Variable emittance vane type louvers are flight proven, lightweight assemblies for temperature control of spacecraft equipment and structures. Applications have included both exposed and covered configurations, depending upon spacecraft performance requirements. One of the most recent applications of a new covered configuration is the louver assembly flying on the Extreme Ultraviolet Explorer (EUVE), which was successfully launched on a Delta II expendable launch vehicle (ELV) from Cape Canaveral Air Force Station (CCAFS) on June 7, 1992 into a 528 kilometer circular orbit.
Because EUVE was designed for on-orbit exchange of payload and bus equipment, a new louver-cover design was required which provided protection of the astronauts and louvers during on-orbit servicing in the Space Transportation System (STS).
Described in this paper are features of the louver-cover design which were implemented to provide equal or better thermal control compared to that of the traditional louver-sunshield assembly. Data from thermal vacuum performance testing are included and results are compared to those for a traditional louver-sunshield assembly. The comparisons indicate better than expected performance was achieved for the new louver-cover design.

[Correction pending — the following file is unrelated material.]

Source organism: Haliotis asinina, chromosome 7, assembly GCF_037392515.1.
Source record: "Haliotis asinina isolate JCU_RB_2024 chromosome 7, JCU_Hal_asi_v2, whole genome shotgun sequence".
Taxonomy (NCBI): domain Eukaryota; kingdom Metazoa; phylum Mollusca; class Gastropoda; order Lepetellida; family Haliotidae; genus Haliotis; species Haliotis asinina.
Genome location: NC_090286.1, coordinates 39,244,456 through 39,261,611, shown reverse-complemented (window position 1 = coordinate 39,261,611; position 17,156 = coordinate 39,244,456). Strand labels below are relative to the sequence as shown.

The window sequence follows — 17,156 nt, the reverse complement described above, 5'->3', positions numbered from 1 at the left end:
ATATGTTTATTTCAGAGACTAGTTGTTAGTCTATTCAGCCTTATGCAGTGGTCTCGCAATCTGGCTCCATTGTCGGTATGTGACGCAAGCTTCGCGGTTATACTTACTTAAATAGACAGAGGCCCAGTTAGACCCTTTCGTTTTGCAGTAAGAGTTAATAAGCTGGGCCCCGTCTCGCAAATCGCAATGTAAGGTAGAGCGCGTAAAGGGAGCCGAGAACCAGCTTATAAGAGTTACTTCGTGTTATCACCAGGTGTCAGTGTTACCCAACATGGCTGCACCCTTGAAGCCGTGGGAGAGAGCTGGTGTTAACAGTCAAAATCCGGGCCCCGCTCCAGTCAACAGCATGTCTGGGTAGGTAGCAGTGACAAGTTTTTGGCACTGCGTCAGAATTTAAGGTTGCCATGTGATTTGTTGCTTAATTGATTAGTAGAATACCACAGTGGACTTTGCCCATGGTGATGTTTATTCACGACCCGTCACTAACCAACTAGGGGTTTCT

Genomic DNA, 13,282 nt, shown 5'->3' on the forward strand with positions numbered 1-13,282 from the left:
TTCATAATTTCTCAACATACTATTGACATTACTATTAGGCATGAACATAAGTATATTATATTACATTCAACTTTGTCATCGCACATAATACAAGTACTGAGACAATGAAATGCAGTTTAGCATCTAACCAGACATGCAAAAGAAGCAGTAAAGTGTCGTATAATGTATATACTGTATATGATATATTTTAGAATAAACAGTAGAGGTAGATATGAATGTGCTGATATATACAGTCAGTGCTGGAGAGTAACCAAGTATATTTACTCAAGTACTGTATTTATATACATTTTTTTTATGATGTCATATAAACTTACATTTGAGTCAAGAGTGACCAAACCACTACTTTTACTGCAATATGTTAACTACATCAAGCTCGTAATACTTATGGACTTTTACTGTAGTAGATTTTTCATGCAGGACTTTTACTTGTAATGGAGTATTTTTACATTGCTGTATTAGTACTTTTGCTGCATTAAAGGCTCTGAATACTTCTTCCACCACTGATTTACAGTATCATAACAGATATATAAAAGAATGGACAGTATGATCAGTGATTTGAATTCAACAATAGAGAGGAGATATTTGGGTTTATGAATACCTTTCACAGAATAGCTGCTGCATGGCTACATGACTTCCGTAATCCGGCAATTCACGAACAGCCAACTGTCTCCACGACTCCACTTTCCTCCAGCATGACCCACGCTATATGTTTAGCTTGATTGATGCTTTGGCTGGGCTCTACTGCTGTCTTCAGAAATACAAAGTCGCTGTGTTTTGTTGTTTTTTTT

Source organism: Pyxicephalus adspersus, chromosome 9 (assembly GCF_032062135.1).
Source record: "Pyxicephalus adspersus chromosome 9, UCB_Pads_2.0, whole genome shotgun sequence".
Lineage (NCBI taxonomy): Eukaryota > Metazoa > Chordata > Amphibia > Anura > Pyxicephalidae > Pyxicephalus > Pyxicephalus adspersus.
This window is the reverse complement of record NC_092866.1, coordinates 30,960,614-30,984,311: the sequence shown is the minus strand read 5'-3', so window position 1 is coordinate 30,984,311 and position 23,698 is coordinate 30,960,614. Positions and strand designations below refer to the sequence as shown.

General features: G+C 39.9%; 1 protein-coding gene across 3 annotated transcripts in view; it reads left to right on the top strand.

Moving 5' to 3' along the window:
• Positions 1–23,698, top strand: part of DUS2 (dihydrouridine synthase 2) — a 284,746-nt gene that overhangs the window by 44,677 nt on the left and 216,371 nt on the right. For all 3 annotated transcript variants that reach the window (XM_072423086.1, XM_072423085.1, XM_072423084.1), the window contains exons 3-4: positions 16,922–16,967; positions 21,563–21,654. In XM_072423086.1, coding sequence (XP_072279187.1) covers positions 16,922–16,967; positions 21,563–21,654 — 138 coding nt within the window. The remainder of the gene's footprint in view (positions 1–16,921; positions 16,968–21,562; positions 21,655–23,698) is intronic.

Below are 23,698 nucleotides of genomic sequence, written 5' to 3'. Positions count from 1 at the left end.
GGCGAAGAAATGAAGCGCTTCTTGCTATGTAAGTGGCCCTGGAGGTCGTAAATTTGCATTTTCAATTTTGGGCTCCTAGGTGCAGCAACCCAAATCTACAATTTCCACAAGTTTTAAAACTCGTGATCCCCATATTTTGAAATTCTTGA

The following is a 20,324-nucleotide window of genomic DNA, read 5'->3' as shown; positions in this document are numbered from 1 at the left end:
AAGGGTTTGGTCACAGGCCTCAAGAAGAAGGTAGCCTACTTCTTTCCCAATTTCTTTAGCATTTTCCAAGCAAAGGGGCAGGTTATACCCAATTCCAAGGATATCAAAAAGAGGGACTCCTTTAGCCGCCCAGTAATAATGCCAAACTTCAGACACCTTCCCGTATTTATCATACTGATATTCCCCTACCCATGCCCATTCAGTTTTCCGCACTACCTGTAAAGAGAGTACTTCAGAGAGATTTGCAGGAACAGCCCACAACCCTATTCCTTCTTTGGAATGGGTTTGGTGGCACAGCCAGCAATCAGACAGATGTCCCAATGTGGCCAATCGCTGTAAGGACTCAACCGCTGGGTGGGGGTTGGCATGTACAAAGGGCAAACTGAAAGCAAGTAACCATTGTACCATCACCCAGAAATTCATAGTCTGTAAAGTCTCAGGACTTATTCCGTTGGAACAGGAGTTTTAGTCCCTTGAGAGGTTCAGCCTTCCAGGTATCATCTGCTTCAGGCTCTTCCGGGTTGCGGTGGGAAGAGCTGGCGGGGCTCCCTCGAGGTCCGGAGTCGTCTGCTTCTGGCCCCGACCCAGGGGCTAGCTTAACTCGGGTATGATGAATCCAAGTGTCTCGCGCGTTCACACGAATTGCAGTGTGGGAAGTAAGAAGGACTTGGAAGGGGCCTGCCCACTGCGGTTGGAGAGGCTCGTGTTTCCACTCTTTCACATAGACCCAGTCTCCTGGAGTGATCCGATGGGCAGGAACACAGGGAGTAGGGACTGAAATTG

The enhanced thermal performance and increased durability of the improved louver-cover design make it an ideal application for future missions where on-orbit servicing or extreme micrometeorite environments are encountered.